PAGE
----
Hopelessness articulates an argument which opposes Christ, (2 Corinthians 10:5).  The lie spoken is that there are circumstances, personality traits and people that are bigger than God. Hopelessness has a voice that seeks to drown out Gods affirmation and confirmation, it calls the believer to be measured and realistic in their expectations.

To pull down the stronghold of hopelessness means to lean into joy, this is a countercultural act. Being realistic, and preparing for disappointment is at the core of our cultures lived out behaviour. Many people anticipate fear, disaster, setback and so they prepare themselves for the worse by refusing hope and joy. The church too has lived like this for decades. If we are going to be realistic about ourselves, the church and society then it probably is hopeless. But we are not called to be measured and realistic in our expectations. When the church factors in God, and genuinely begins to believe that He is good and His promises are real, hope gets ignited and hope is the first stage of transformation.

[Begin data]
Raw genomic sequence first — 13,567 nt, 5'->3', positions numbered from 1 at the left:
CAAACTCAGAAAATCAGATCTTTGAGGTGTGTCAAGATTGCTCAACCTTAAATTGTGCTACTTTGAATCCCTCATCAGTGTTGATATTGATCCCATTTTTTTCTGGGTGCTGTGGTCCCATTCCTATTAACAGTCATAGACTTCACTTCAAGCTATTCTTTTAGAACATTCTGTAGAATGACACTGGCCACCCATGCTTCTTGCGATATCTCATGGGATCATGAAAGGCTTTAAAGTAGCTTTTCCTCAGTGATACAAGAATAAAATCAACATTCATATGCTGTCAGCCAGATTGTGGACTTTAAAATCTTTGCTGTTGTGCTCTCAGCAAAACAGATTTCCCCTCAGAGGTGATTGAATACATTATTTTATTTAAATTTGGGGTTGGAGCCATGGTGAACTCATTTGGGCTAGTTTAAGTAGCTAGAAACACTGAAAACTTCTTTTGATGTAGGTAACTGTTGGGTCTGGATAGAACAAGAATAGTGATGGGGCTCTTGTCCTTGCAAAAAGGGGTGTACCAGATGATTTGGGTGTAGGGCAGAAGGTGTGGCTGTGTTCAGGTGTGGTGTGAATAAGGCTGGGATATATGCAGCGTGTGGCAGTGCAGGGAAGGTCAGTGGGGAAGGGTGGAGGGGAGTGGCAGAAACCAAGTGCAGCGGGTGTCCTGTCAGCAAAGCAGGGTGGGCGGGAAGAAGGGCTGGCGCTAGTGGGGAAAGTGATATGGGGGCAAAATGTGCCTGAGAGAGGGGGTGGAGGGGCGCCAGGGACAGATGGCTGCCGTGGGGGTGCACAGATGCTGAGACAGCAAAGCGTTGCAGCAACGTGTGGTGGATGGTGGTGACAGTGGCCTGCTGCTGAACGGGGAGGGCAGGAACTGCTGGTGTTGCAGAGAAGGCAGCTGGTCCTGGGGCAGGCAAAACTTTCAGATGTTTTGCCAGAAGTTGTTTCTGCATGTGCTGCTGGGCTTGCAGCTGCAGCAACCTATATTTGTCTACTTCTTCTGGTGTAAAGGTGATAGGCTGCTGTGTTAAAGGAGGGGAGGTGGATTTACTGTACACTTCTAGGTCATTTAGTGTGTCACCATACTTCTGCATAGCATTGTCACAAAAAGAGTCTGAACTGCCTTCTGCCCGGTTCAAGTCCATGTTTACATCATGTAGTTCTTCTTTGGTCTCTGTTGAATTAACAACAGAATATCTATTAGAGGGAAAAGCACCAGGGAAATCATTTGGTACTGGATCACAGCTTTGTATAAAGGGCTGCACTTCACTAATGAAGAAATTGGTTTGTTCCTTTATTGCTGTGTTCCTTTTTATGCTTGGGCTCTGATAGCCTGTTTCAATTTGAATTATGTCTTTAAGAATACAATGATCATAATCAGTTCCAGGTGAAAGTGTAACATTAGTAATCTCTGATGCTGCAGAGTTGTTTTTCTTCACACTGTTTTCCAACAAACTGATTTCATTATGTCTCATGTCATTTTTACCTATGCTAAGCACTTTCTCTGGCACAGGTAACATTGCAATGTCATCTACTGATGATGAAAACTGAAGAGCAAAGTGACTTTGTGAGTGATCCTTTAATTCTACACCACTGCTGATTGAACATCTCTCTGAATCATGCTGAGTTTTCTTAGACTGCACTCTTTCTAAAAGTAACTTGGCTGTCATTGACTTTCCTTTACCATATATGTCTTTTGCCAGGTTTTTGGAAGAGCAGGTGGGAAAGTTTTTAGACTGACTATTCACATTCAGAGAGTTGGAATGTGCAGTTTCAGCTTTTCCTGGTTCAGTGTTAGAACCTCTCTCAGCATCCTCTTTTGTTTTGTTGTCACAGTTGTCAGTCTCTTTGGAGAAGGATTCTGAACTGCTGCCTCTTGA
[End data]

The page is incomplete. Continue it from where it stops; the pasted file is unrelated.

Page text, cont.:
It is better to be hopeful and occasionally disappointed than to live hopeless. Even if a circumstance doesn't turn out as expected we can still have the confident expectation that He can turn it around for good, whatever happens He can fulfil prophetic promises. God has the incredible ability to make every negative in our lives turn to a positive. Hope is what brings us to the place where we no longer live defensive and afraid. 

Jamie Lee, 27/08/2017